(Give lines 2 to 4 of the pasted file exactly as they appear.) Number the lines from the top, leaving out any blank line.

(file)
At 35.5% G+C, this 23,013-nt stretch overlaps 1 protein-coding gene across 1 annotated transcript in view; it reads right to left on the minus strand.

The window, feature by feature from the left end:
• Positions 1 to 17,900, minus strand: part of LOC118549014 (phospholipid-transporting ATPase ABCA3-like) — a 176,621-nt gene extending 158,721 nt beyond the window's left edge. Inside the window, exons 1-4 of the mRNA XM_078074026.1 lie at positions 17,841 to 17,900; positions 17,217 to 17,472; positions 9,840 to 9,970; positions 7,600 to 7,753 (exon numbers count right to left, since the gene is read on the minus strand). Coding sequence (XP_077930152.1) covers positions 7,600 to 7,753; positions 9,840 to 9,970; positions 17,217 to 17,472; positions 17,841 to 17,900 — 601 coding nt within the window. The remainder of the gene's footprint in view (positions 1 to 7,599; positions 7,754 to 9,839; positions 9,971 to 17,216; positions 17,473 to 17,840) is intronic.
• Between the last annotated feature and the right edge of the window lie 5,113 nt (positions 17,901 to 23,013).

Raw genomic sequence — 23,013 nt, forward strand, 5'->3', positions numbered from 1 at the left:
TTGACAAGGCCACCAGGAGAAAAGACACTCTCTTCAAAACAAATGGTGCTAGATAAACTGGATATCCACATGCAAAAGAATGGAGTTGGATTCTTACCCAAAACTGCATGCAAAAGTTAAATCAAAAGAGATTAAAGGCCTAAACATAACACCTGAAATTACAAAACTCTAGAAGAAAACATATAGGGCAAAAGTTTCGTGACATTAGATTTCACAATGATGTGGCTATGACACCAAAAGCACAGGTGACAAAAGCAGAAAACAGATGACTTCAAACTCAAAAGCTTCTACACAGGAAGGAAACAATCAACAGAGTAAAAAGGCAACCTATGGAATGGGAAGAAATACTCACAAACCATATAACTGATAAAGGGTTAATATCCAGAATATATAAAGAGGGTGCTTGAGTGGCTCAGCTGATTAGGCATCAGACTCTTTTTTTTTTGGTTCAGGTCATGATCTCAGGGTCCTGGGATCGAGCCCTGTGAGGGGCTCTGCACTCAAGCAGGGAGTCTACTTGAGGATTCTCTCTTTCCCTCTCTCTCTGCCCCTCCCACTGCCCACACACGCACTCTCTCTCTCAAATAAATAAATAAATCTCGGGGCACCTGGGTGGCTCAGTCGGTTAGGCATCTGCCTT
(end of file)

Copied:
The window, feature by feature from the left end:
• Positions 1 to 17,900, minus strand: part of LOC118549014 (phospholipid-transporting ATPase ABCA3-like) — a 176,621-nt gene extending 158,721 nt beyond the window's left edge. Inside the window, exons 1-4 of the mRNA XM_078074026.1 lie at positions 17,841 to 17,900; positions 17,217 to 17,472; positions 9,840 to 9,970; positions 7,600 to 7,753 (exon numbers count right to left, since the gene is read on the minus strand). Coding sequence (XP_077930152.1) covers positions 7,600 to 7,753; positions 9,840 to 9,970; positions 17,217 to 17,472; positions 17,841 to 17,900 — 601 coding nt within the window. The remainder of the gene's footprint in view (positions 1 to 7,599; positions 7,754 to 9,839; positions 9,971 to 17,216; positions 17,473 to 17,840) is intronic.
• Between the last annotated feature and the right edge of the window lie 5,113 nt (positions 17,901 to 23,013).